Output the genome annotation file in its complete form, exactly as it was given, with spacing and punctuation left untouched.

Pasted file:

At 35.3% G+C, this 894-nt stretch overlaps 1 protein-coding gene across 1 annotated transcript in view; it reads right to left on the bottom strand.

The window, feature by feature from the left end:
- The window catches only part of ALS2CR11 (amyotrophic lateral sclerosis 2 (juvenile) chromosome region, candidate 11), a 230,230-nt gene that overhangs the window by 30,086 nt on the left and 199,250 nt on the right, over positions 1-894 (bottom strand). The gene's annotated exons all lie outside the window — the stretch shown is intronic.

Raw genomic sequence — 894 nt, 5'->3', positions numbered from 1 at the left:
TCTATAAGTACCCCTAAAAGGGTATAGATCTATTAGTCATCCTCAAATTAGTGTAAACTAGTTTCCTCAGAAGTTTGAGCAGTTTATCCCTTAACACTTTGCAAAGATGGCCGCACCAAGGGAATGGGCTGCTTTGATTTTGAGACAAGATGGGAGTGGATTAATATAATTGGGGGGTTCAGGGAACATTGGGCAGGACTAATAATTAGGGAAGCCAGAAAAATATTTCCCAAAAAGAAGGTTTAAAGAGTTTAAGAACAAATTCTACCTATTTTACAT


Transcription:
At 35.3% G+C, this 894-nt stretch overlaps 1 protein-coding gene across 1 annotated transcript in view; it reads right to left on the bottom strand.

The window, feature by feature from the left end:
- The window catches only part of ALS2CR11 (amyotrophic lateral sclerosis 2 (juvenile) chromosome region, candidate 11), a 230,230-nt gene that overhangs the window by 30,086 nt on the left and 199,250 nt on the right, over positions 1-894 (bottom strand). The gene's annotated exons all lie outside the window — the stretch shown is intronic.

Raw genomic sequence — 894 nt, 5'->3', positions numbered from 1 at the left:
TCTATAAGTACCCCTAAAAGGGTATAGATCTATTAGTCATCCTCAAATTAGTGTAAACTAGTTTCCTCAGAAGTTTGAGCAGTTTATCCCTTAACACTTTGCAAAGATGGCCGCACCAAGGGAATGGGCTGCTTTGATTTTGAGACAAGATGGGAGTGGATTAATATAATTGGGGGGTTCAGGGAACATTGGGCAGGACTAATAATTAGGGAAGCCAGAAAAATATTTCCCAAAAAGAAGGTTTAAAGAGTTTAAGAACAAATTCTACCTATTTTACAT